6 paper decluttering tips

Is decluttering on your list of 2019 New Year's Resolutions? Have you been watching Netflix's new Tidying Up with Marie Kondo? Are you wondering what decluttering could possibly have to do with your credit union?

For many getting organized and decluttering is in their top 5 resolutions - even Marie has a KonMari method for dealing with papers. With so many documents to look after, you may feel confused about which ones to keep and for how long. We'll help you take the guesswork out of filing and organize your important records with these simple tips.

Organizing Tips
  1. Go paperless. To start your decluttering process, sign up for as many eStatements and eBills as you can. This will not only help you contain the mass amounts of paperwork you have filed, it is also safer and more secure than mailed statements.

  2. Invest in a paper shredder. Over 40 percent of identity theft criminals know their victims personally. Take a step toward protecting yourself by properly destroying important documents.

  3. Set-up an action station near your front door. It should have a recycling bin/box, your paper shredder, and some small baskets or bins for sorting. As soon as you bring in your mail, toss what you don't need in to the recycling container - flyers, advertisements, junk mail, etc. Sensitive documents should be shredded. Use the baskets to sort items that require action, like RSVPs, bills and forms and the other for things that aren't as immediate - like coupons, appointment reminders, etc.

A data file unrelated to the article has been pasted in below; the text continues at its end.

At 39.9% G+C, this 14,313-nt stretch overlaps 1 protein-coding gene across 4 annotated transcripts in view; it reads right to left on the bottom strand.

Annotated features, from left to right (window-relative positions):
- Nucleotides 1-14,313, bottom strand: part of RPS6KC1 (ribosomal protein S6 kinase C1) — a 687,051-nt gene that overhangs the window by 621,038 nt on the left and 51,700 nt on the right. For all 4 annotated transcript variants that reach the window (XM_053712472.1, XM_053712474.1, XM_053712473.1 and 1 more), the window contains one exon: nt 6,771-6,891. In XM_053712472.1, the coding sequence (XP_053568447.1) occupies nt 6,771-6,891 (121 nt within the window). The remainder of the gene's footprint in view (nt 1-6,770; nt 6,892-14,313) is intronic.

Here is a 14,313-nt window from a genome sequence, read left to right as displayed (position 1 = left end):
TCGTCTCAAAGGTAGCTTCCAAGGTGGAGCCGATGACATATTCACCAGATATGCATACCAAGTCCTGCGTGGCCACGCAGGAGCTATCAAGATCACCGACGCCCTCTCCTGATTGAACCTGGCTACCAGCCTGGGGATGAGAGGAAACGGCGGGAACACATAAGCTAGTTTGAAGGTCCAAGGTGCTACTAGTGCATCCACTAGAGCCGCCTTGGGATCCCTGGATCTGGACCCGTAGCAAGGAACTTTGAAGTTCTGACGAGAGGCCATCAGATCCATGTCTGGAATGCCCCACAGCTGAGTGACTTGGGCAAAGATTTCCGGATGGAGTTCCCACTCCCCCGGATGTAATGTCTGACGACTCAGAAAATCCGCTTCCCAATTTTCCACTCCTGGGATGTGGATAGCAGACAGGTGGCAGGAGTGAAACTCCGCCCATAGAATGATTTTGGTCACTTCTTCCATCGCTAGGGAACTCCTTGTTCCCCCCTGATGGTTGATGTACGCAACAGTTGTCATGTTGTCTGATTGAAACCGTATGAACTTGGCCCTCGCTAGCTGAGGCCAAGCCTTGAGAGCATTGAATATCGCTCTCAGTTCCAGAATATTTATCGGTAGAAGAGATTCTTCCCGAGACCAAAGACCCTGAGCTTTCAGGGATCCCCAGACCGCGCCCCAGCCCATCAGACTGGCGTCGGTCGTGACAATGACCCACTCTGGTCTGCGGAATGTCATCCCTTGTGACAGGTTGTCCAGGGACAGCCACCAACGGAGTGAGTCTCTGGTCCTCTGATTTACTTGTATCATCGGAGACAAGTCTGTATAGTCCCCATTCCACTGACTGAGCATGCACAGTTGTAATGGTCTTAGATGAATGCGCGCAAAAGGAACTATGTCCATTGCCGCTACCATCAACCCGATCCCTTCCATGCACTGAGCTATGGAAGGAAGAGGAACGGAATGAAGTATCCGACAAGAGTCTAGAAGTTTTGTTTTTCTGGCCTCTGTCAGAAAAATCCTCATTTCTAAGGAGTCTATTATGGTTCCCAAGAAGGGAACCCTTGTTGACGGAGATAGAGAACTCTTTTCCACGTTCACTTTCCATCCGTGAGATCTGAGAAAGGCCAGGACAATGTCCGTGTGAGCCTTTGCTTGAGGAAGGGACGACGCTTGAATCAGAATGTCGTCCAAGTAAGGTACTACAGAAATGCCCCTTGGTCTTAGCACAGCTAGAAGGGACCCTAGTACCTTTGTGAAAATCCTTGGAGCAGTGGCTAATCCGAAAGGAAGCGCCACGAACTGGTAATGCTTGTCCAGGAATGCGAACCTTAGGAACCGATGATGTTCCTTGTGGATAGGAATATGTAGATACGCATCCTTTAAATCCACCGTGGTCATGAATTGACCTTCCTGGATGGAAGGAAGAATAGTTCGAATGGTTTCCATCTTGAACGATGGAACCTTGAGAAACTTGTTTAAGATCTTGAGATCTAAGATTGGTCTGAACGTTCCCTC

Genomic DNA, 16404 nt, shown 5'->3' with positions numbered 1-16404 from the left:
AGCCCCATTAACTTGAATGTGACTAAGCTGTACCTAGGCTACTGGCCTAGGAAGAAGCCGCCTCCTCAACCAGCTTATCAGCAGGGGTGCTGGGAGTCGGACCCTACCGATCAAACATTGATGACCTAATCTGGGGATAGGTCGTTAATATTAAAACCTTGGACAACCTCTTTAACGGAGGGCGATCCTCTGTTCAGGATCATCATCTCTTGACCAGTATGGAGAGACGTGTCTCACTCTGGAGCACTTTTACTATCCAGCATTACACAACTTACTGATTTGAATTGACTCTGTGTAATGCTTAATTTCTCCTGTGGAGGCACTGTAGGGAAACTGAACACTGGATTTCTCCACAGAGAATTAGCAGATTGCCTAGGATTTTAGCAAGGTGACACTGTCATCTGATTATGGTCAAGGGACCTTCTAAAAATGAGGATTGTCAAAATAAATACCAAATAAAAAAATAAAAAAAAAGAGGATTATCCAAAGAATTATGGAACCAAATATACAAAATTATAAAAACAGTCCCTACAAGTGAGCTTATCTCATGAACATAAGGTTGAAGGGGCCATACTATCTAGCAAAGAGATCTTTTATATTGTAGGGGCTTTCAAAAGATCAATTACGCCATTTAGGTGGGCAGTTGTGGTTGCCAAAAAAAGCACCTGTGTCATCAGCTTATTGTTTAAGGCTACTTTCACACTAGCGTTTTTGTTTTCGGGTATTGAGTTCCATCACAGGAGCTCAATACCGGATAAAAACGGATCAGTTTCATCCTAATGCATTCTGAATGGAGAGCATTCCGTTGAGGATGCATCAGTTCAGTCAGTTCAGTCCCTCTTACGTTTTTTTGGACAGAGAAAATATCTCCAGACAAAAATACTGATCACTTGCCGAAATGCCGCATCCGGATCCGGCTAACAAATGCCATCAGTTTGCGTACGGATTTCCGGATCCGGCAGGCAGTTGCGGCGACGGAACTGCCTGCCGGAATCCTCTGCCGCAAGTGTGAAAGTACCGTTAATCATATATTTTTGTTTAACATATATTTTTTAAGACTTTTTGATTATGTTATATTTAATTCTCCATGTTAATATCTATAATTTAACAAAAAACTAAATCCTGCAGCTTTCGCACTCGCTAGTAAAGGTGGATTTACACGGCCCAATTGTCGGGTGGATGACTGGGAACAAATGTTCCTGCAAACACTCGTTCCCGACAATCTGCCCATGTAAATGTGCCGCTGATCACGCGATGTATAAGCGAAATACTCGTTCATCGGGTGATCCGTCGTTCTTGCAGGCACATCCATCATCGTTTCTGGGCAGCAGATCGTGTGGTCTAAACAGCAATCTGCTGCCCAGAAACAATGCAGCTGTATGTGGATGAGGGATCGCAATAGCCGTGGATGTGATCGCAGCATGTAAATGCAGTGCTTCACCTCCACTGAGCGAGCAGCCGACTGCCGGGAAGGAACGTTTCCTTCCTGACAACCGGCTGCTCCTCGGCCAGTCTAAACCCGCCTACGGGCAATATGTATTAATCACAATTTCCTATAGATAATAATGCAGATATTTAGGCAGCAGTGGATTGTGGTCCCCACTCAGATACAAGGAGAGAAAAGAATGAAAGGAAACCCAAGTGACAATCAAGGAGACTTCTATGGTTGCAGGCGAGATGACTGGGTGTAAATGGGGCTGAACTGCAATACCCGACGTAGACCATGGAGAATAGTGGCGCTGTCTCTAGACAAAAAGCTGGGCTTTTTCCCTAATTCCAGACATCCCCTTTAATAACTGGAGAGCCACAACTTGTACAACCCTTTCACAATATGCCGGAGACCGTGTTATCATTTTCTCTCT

4. Keep important documents safe. Put hard-to-replace documents in a watertight container and/or fire-safe box. Then place these records in a lockable cabinet.

  5. Create a folder for receipts and place it in an easy-to-reach spot. At the end of every day, organize your receipts, either by date or type of purchase. When you receive a statement, check for inconsistencies, toss your receipts and start again.

  6. Consider buying a scanner. You can use a scanner to keep electronic copies of receipts and important paperwork so it's easily accessible, without the physical clutter.
Personal Documents

Store personal documents in a secure place, such as a fire-safe box at home or a safe deposit box at the credit union. And remember, the following items should be kept indefinitely:

  • Birth/death certificates
  • Passports
  • Wills
  • Marriage certificates/divorce decrees
  • Social Security cards
  • Adoption and custody papers
  • Citizen and naturalization papers
  • Military documents
  • Diplomas/transcripts
Financial Documents

Many financial documents have different shelf-lives - some should be kept for years, while others can be destroyed much sooner. The following documents should be kept in either a safe deposit box or locked filing cabinet at home:

  • Tax returns and supporting documents: Keep for at least seven years, in case you are audited.
  • Credit card statements: Store for one month, unless needed for tax season; then keep for one year.
  • Retirement savings statements: Keep monthly statements until the year-end statement arrives. Keep the year-end statement for at least six years.
  • IRA contributions: Store permanently to prove you paid taxes on this money.
  • Stocks, bonds and security statements: Keep for six years after you sell them.
  • Receipts: Store until your monthly statement arrives, or longer if the item is of value or under warranty.
  • Paycheck stubs: Keep for one year, until you receive your W-2 form.
  • Real estate records: Keep all records of purchase, remodeling and selling indefinitely.
  • Medical records: Store for one year unless deducting for taxes; then keep for six years.
  • W-2 forms: Keep until you start claiming Social Security.

Berman, (Producer), Kondo, (Producer) & Wallis (Director). (2019). Tidying Up with Marie Kondo [https://www.netflix.com/title/80209379]. Retrieved from Netflix’s homepage URL*

Kiplinger.com
Getrichslowly.com
Goodhousekeeping.com
https://www.irs.gov/Businesses/Small-Businesses-&-Self-Employed/How-long-should-I-keep-records